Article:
Fascinating rhythm, oh won’t you stop picking on me?
A suite of five vivid, larger-than-life paintings in Gallery 201 may have caught your eye as you entered from the south door during the Solstice party—2003.6.1 (Polyhymnia, Muse of Eloquence) through 2003.6.5 (Clio, Muse of History)—all painted by
Two artists featured in Youth and Beauty: Art of the American Twenties hailed from Cleveland.
George Ault (1891-1948)
Why were artists in the United States during the 1920s so fascinated by urban landscapes? Youth and Beauty: Art of the American Twenties, on view now through September 16, has an entire gallery dedicated to the ways its featured artists engaged with urban life.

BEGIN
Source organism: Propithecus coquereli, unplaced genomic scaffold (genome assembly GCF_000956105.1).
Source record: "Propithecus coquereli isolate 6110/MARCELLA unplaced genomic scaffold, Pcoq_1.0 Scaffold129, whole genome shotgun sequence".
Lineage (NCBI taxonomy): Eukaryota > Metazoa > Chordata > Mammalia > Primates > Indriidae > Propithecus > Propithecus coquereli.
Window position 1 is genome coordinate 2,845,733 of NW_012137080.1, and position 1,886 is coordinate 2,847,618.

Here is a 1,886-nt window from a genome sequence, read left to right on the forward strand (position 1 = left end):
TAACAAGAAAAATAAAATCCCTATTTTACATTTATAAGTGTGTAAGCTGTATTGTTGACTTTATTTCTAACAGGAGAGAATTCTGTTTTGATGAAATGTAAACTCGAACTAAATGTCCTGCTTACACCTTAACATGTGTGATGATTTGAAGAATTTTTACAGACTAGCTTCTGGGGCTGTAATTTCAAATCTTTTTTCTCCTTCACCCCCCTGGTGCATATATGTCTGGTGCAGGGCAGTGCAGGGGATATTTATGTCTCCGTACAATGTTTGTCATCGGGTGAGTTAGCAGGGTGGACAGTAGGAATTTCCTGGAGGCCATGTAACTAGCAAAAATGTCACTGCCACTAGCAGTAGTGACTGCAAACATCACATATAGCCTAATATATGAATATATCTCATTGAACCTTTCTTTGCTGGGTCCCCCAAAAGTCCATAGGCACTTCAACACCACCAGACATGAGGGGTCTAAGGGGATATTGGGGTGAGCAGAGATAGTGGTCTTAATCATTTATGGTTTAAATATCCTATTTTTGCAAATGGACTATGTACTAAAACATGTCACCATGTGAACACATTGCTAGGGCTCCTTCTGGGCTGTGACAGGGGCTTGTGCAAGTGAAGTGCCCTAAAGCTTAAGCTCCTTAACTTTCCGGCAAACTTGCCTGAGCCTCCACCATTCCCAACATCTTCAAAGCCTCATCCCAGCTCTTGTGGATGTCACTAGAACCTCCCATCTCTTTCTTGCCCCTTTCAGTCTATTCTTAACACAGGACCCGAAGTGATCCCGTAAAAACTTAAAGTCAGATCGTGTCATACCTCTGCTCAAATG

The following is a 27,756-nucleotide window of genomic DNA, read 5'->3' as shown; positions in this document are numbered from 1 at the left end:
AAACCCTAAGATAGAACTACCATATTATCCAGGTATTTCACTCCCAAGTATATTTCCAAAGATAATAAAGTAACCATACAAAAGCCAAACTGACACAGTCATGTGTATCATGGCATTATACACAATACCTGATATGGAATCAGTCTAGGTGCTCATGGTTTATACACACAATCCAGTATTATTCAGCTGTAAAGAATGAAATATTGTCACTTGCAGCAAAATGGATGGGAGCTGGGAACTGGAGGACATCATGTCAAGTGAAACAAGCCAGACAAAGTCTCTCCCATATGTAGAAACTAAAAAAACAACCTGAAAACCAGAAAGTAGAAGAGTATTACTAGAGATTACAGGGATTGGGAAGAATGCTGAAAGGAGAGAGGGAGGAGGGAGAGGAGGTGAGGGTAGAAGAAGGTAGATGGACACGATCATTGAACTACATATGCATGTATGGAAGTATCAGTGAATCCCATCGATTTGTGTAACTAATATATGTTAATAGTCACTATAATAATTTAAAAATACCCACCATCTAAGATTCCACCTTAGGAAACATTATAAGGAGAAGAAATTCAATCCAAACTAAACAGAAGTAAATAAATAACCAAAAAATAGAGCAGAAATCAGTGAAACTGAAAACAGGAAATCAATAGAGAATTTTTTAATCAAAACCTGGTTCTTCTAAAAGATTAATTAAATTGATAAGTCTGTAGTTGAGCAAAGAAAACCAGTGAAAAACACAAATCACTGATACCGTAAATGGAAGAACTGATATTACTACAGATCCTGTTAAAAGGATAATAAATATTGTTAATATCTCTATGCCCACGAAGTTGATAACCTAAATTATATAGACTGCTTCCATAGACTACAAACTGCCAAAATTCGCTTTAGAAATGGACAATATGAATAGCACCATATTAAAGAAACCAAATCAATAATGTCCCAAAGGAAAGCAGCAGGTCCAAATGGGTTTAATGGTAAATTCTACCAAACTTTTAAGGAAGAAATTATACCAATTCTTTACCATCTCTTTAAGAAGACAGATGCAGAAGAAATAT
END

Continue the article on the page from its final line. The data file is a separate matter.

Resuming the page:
At the dawn of the 20th century the city of Cleveland was famous throughout the nation and world as the quintessential example of the American dream in action.
Way back in 2008, when the Cleveland Museum of Art reopened a good portion of its permanent collection to the public, some friends and I decided to spend an afternoon checking out the galleries.
Before the world started watching “talkies” in the late 1920s, silent film had just established itself as a higher art form.